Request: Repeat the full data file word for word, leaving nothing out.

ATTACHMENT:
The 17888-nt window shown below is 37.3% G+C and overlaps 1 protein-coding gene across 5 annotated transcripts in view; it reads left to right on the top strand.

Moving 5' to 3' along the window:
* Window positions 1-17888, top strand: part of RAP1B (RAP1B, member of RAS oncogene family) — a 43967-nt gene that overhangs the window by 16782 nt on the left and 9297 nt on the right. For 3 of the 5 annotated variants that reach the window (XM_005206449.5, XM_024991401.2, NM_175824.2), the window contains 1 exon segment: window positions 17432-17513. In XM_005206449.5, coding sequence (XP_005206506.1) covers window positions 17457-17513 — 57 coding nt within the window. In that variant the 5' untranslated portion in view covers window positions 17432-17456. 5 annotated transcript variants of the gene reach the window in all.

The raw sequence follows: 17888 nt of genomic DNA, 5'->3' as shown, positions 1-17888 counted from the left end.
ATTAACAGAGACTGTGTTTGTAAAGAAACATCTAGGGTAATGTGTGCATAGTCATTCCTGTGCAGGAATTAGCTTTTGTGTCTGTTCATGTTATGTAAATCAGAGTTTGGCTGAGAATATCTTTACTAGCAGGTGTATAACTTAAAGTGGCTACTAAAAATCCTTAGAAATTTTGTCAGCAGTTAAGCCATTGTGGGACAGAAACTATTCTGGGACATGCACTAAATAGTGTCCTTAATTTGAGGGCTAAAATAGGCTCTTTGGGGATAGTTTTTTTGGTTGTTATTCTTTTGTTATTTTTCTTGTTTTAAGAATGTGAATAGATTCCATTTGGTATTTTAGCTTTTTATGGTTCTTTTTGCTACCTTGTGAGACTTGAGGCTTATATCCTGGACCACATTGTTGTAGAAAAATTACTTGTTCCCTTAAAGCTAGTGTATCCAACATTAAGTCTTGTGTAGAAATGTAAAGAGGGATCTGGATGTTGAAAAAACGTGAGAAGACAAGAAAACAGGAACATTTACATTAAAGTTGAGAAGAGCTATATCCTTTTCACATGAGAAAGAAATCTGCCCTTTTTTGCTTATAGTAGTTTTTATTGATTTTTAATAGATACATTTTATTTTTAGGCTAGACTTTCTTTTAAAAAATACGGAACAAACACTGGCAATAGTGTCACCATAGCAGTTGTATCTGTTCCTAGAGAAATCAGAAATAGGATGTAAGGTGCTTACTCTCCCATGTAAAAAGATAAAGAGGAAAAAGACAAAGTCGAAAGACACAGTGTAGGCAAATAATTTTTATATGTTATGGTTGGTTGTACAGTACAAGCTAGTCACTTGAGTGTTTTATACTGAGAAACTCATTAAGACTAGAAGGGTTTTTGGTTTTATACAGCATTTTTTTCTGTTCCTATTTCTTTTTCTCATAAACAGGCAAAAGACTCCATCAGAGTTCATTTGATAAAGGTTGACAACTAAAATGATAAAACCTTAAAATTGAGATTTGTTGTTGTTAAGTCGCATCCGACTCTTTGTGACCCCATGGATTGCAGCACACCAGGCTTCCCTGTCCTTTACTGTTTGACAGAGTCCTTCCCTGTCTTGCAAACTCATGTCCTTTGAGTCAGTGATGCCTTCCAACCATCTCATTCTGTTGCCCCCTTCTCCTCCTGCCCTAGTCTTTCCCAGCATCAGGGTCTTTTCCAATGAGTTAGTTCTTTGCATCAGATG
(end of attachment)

The 17888-nt window shown below is 37.3% G+C and overlaps 1 protein-coding gene across 5 annotated transcripts in view; it reads left to right on the top strand.

Moving 5' to 3' along the window:
* Window positions 1-17888, top strand: part of RAP1B (RAP1B, member of RAS oncogene family) — a 43967-nt gene that overhangs the window by 16782 nt on the left and 9297 nt on the right. For 3 of the 5 annotated variants that reach the window (XM_005206449.5, XM_024991401.2, NM_175824.2), the window contains 1 exon segment: window positions 17432-17513. In XM_005206449.5, coding sequence (XP_005206506.1) covers window positions 17457-17513 — 57 coding nt within the window. In that variant the 5' untranslated portion in view covers window positions 17432-17456. 5 annotated transcript variants of the gene reach the window in all.

The raw sequence follows: 17888 nt of genomic DNA, 5'->3' as shown, positions 1-17888 counted from the left end.
ATTAACAGAGACTGTGTTTGTAAAGAAACATCTAGGGTAATGTGTGCATAGTCATTCCTGTGCAGGAATTAGCTTTTGTGTCTGTTCATGTTATGTAAATCAGAGTTTGGCTGAGAATATCTTTACTAGCAGGTGTATAACTTAAAGTGGCTACTAAAAATCCTTAGAAATTTTGTCAGCAGTTAAGCCATTGTGGGACAGAAACTATTCTGGGACATGCACTAAATAGTGTCCTTAATTTGAGGGCTAAAATAGGCTCTTTGGGGATAGTTTTTTTGGTTGTTATTCTTTTGTTATTTTTCTTGTTTTAAGAATGTGAATAGATTCCATTTGGTATTTTAGCTTTTTATGGTTCTTTTTGCTACCTTGTGAGACTTGAGGCTTATATCCTGGACCACATTGTTGTAGAAAAATTACTTGTTCCCTTAAAGCTAGTGTATCCAACATTAAGTCTTGTGTAGAAATGTAAAGAGGGATCTGGATGTTGAAAAAACGTGAGAAGACAAGAAAACAGGAACATTTACATTAAAGTTGAGAAGAGCTATATCCTTTTCACATGAGAAAGAAATCTGCCCTTTTTTGCTTATAGTAGTTTTTATTGATTTTTAATAGATACATTTTATTTTTAGGCTAGACTTTCTTTTAAAAAATACGGAACAAACACTGGCAATAGTGTCACCATAGCAGTTGTATCTGTTCCTAGAGAAATCAGAAATAGGATGTAAGGTGCTTACTCTCCCATGTAAAAAGATAAAGAGGAAAAAGACAAAGTCGAAAGACACAGTGTAGGCAAATAATTTTTATATGTTATGGTTGGTTGTACAGTACAAGCTAGTCACTTGAGTGTTTTATACTGAGAAACTCATTAAGACTAGAAGGGTTTTTGGTTTTATACAGCATTTTTTTCTGTTCCTATTTCTTTTTCTCATAAACAGGCAAAAGACTCCATCAGAGTTCATTTGATAAAGGTTGACAACTAAAATGATAAAACCTTAAAATTGAGATTTGTTGTTGTTAAGTCGCATCCGACTCTTTGTGACCCCATGGATTGCAGCACACCAGGCTTCCCTGTCCTTTACTGTTTGACAGAGTCCTTCCCTGTCTTGCAAACTCATGTCCTTTGAGTCAGTGATGCCTTCCAACCATCTCATTCTGTTGCCCCCTTCTCCTCCTGCCCTAGTCTTTCCCAGCATCAGGGTCTTTTCCAATGAGTTAGTTCTTTGCATCAGATG